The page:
Battlefield 1 And Titanfall 2 Sales Suffered Due To Call of Duty Infinite Warfare – Pachter
Poor release timing.
The general narrative is, Battlefield 1 managed to do very well, what with it being a great game and all, and because it gave a lot of jaded players something new and fresh; Titanfall 2 found itself releasing into a crowded window and floundered at first, before word of mouth led to good sales; and while Call of Duty: Infinite Warfare performed well enough in absolute terms, it was still a huge decline relative to the rest of the franchise.
Michael Pachter, well known gaming analyst from Wedbush Securities, however, believes that this could have been handled far better- if Titanfall 2 had not released so close to Battlefield and Call of Duty, all three games could have benefitted from lesser cannibalization of their sales. Speaking on his YouTube show, Pachter said, “I remember when they announced [that Battlefield 1 and Titanfall 2 would be releasing so close together], I went ‘they’re insane!’ So i think that was pushing the envelope, I think, especially, in the context of Call of Duty coming out. Because I think that the audience for the three games is a similar pool of people. I think that people either play Call of Duty or they play Battlefield, and in a normal year, they’re both kind of similar, they’re both modern warfare. Battlefield went retro, which was actually smart- I questioned it at the time, but it was smart. call of Duty went future, which is kind of dumb, but again, they at least partition where they are, they are far away from one another. So I think those two at least make sense… and then Titanfall 2 smack dab in the middle.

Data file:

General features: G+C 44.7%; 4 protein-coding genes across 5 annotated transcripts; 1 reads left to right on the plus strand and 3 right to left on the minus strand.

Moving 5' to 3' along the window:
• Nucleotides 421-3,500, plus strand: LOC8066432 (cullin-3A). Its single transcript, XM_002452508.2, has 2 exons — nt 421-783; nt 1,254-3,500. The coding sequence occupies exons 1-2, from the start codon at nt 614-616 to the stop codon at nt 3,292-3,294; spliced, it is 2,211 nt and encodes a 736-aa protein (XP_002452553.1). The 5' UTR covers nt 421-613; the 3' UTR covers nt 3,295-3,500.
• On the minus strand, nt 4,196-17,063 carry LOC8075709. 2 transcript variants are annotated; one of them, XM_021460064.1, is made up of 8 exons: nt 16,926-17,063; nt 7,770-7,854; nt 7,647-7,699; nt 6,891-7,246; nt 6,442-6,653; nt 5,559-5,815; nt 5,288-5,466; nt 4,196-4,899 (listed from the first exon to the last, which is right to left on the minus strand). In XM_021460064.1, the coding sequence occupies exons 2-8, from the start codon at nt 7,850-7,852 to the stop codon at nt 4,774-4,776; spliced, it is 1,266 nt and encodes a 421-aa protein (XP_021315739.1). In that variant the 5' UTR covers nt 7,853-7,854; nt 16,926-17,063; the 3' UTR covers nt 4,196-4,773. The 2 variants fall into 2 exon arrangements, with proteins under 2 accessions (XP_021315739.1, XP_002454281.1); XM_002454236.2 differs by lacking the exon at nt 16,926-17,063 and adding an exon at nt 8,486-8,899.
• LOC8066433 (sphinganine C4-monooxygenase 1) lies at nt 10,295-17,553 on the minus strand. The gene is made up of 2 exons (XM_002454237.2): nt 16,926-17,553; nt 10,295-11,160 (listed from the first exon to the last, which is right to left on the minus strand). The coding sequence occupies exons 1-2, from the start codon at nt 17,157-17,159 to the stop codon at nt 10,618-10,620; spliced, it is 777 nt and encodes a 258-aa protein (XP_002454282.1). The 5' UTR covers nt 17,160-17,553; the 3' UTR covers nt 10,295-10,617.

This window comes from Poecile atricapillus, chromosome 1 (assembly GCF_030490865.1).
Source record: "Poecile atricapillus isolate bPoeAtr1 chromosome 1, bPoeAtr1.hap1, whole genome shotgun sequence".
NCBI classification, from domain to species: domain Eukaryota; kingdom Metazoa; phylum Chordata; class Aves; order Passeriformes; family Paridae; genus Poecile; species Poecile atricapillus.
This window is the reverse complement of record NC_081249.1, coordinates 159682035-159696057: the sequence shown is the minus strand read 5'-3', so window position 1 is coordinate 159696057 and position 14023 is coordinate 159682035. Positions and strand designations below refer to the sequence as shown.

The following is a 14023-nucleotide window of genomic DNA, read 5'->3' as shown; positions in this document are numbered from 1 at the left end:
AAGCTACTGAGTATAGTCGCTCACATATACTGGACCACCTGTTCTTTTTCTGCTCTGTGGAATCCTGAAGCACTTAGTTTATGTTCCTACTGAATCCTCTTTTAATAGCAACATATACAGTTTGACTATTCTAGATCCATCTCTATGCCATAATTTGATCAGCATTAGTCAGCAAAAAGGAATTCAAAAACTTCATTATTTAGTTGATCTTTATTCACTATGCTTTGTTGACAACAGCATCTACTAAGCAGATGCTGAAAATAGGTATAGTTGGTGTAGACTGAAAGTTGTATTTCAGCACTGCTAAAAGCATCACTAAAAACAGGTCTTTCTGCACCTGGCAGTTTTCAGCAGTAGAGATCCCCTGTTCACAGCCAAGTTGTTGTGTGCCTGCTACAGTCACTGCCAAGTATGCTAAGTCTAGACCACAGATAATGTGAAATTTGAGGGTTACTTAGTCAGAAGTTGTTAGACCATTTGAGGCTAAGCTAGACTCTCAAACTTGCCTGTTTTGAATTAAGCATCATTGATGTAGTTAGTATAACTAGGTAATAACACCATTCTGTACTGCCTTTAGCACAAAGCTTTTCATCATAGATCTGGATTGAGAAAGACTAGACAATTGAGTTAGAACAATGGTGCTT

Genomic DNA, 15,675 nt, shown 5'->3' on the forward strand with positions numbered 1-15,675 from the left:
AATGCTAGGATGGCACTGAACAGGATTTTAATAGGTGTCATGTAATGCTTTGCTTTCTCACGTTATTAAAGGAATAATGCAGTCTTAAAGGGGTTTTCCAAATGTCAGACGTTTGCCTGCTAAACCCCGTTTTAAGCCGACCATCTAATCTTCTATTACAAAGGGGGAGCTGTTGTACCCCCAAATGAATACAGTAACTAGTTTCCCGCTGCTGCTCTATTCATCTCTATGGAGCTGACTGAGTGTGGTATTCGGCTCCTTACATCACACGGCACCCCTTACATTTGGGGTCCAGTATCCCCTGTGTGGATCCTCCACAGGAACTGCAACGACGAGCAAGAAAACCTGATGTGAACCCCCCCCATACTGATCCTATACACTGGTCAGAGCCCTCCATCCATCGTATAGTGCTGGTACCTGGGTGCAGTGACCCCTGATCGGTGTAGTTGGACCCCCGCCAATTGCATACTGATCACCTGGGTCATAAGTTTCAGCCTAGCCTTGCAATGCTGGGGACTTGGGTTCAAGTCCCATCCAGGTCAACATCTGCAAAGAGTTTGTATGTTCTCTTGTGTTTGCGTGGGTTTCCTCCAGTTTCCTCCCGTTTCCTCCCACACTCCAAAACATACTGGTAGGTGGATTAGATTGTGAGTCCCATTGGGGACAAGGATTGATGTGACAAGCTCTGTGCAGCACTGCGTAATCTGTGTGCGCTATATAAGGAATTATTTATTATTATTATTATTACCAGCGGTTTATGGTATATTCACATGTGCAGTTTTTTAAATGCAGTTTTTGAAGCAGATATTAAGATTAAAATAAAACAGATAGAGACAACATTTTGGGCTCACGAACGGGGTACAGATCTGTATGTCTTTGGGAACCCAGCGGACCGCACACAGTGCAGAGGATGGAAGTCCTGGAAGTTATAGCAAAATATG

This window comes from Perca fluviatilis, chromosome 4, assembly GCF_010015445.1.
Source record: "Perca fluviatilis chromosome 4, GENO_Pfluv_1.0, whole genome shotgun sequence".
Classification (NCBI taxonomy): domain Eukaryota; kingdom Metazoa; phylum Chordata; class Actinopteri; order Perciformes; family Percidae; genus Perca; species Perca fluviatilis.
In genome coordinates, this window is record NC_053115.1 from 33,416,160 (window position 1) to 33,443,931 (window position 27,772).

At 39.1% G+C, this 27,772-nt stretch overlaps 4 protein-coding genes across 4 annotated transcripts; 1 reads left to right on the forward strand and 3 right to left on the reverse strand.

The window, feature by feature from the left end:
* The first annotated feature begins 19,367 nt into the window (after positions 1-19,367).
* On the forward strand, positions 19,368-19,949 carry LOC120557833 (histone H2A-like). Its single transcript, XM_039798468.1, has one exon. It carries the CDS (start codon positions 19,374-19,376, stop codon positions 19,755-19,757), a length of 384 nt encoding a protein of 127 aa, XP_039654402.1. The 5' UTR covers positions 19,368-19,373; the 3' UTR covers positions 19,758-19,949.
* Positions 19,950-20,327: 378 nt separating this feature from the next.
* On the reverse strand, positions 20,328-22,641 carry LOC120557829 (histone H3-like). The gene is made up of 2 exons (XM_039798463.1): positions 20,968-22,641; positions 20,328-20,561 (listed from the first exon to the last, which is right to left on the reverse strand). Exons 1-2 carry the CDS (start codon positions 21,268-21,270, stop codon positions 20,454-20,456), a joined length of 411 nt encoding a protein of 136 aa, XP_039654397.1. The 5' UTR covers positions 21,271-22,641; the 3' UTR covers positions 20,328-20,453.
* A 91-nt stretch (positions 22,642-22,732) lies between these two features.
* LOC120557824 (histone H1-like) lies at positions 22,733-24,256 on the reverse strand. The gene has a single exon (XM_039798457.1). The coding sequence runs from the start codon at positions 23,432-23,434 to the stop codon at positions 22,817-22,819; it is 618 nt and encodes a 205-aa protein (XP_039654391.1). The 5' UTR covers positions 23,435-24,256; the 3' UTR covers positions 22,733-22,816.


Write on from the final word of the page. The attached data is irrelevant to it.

‘I’m not sure why EA did that, I think partly because EA wanted to get 10 million units or more sold of Titanfall, and had they launched at some other time like February, they would have had trouble doing so, because they would have been like six weeks out from the Holiday period. I think that had Respawn been able to get Titanfall 2 done, they would have pushed it forward, and maybe launched it in July, and that would have been good cadence.
‘But yes, I think that launching them a week apart means that the two games are cannibalizing one another, and that Call of Duty will cannibalize both. So I think it’s tough- it’s hard to do it. Very few players are going to do all three.’
He is definitely right- releasing the games this close to one another made no sense, and I still don’t understand what EA were hoping to achieve from that. My only hope is that Titanfall 2 won’t suffer from this in the long run- it’s a great game, and it doesn’t deserve to be sandwiched like this.